Seattle Now & Then: Before Smith Tower, 1908

(click to enlarge photos)

THEN1: A gaggle of storefronts anchors this view, facing east, of the busy northeast corner of Second and Yesler in 1908. The businesses are (from left) Babcock’s Café and Grill, Alexander Gandolfo’s grocery featuring butter, Bartell’s Owl Drug Store (open day and night!), Nessim Alhadeff’s Palace Market, later Palace Fish and Oyster (likely an Alhadeff stands in the shop’s meat-arched entry), and Joe Dizard’s cigar store. All but the café moved to nearby locations after being demolished. (Courtesy, MOHAI 1983.10.7669.3)
THEN2: (From left) George H. Bartell, Sr. (1868-1956) founded the nation’s oldest family owned drugstore until its sale to Rite-Aid last October. L.C. Smith died at the age of 60 four years before his namesake building was completed. Nessim Alhadeff (1864-1950) was patriarch to another Northwest business and racetrack dynasty, besides helping to establish the largest community of Sephardic Jews outside New York City. Future maritime restauranteur Ivar Haglund (1905-1985), in the lap of father Johan, purchased the Smith Tower for $1.8 million in 1976, famously adorning it with a fish windsock. (Courtesy, Paul Dorpat, Public Domain, and Ivar’s)
NOW: L.C. Smith’s namesake building (1914) claims a dubious 42 stories on a bronze plaque besides its entrance, although the most generous observer would count 38. Originally tarred as ungainly (“a giraffe”, sniffed one critic), steel-framed and clad in white terra cotta, it stands today as a beloved Seattle landmark. (Jean Sherrard)

(Published in the Seattle Times online on March 11, 2021
and in PacificNW Magazine of the print Times on March 14, 2021 )

Commercial visionaries meet for a towering talk in 1909
By Jean Sherrard

The place: inside Bartell’s Owl Drugstore on Second Avenue, just north of Yesler Way. The milieu: a lovely evening. This vignette is imagined, but the historical details are factual!

The proprietor arranges a display in his shop window. The entry bell jingles. In walks a well-dressed customer.

Smith: George Bartell, isn’t it?

Bartell: Lyman Cornelius Smith, as I live and breathe. Let me guess. You’re here for the Alaska-Yukon-Pacific Exposition?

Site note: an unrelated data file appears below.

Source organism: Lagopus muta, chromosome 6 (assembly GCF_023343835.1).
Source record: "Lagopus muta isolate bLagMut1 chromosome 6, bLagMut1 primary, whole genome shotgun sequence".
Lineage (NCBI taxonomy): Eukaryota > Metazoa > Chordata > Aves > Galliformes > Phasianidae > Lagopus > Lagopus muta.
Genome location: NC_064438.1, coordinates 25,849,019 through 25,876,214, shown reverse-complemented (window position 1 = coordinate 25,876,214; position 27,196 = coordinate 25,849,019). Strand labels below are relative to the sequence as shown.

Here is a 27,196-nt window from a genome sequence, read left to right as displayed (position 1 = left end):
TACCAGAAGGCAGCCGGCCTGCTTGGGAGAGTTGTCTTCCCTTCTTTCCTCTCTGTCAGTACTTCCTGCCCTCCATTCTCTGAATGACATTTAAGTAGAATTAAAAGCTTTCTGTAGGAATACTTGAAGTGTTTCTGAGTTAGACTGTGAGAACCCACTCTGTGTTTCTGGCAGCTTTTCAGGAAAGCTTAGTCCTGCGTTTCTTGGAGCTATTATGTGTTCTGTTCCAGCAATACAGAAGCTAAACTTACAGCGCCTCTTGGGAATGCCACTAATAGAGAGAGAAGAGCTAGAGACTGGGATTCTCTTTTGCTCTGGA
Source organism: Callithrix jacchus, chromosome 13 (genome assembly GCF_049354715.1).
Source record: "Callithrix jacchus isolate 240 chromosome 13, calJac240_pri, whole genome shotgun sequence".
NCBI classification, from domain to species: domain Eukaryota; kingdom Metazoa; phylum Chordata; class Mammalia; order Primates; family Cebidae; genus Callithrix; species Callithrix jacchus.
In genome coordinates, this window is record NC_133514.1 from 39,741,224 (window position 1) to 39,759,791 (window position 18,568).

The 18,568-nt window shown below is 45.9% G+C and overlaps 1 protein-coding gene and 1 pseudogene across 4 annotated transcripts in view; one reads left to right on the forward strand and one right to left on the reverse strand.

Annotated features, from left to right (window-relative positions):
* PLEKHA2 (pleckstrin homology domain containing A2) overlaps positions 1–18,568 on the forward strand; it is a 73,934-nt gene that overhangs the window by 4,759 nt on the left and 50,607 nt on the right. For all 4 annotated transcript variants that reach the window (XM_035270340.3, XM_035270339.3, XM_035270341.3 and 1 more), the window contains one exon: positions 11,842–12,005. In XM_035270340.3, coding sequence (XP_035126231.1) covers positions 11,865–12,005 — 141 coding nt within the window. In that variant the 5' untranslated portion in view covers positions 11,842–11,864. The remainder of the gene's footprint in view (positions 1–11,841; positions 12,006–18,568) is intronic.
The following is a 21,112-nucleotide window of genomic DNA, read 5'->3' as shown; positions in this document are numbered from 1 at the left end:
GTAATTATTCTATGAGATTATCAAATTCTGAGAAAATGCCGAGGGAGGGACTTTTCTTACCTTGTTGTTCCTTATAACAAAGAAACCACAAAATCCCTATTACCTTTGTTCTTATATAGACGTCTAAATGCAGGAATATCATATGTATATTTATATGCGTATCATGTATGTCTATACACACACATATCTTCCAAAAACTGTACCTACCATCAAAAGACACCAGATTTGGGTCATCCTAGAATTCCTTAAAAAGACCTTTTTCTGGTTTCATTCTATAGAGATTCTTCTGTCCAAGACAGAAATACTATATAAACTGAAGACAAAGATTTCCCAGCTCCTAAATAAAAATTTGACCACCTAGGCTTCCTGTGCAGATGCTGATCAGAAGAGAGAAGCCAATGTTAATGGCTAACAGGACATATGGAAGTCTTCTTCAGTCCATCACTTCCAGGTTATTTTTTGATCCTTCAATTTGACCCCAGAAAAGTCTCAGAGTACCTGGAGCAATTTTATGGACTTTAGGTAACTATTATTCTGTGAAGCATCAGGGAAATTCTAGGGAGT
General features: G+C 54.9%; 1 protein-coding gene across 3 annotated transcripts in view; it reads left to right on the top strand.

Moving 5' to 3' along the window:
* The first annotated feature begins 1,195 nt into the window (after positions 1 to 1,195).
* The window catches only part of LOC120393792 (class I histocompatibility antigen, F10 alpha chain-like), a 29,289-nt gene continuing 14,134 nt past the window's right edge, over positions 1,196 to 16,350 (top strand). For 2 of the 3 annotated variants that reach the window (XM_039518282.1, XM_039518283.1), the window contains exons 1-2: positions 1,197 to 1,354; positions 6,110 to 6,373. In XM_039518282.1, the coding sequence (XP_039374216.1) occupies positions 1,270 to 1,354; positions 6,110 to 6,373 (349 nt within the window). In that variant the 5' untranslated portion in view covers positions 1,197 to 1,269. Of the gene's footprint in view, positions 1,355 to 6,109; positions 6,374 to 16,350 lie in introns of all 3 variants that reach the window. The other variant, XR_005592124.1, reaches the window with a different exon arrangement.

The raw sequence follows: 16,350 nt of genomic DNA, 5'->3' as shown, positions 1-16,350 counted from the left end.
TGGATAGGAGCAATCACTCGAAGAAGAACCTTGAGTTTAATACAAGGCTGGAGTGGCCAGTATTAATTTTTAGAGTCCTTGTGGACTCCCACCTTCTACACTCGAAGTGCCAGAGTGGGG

Smith: Indeed. All the way from Syracuse in upstate New York, and well worth the trip. Seattle has surely proven her mettle with this magnificent world’s fair.

Bartell: So what can I do you for, L.C.? Liver pills, trusses? Our new Syrup of Hypophosphates is a fine picker-upper.

Smith: I have news, George. I’ll be turning 60 next year. I’m no Carnegie, but I’ve done all right.

Bartell: Can’t hardly go wrong manufacturing shotguns and typewriters, L.C.

Smith: Truth is, I’m inclined to erect something special right here on this spot. Make my mark.

Bartell: Mighty kind of you to give me notice personally.

Smith: You’ve been here, what, 10 years?

Bartell: Eleven. After my year in the Yukon in ’98.

Smith: Didn’t “pan out,” eh? (He chuckles.) I was thinking 18 stories tall, but my son Burns wants to go higher.

Bartell: Just opened my fourth drug store, L.C. I say go big or go home.

Smith: Which is why I asked my architects — the Gaggins brothers — to up the ante. How’s 42 stories sound?

Bartell whistles appreciatively.

Smith: Tallest building west of the Mississippi. Steel-framed, white terra cotta, my initials carved on every floor.

The bell jingles again. In walks a man in a butcher’s apron. He offers a package.

Man: Two pounds of nice fresh cod for you, George. Just what the doctor ordered.

Bartell: L.C., this is Nessim Alhadeff. Runs the Palace Market next door.

Alhadeff: Sold Mr. Smith oysters a few years back when I first signed the lease. Are rumors true? You will tickle the sky?

Smith (with a laugh): Scrape the clouds, Nessim. And how’s family life?

Alhadeff: My brothers are here working for me now — all from the Isle of Rhodes. My English is still not so good, but getting better.

Yet again, the bell jingles. In walk a man and boy of 4 or 5.

Man: Got anything for an upset tummy? My boy ate too much cotton candy at the fair.

Bartell: Seltzer, maybe?

Man: Say “Thank you,” Ivar.


For our 360 degree video in living color (and dramatic black and white), narrated by Jean, please click on through here.

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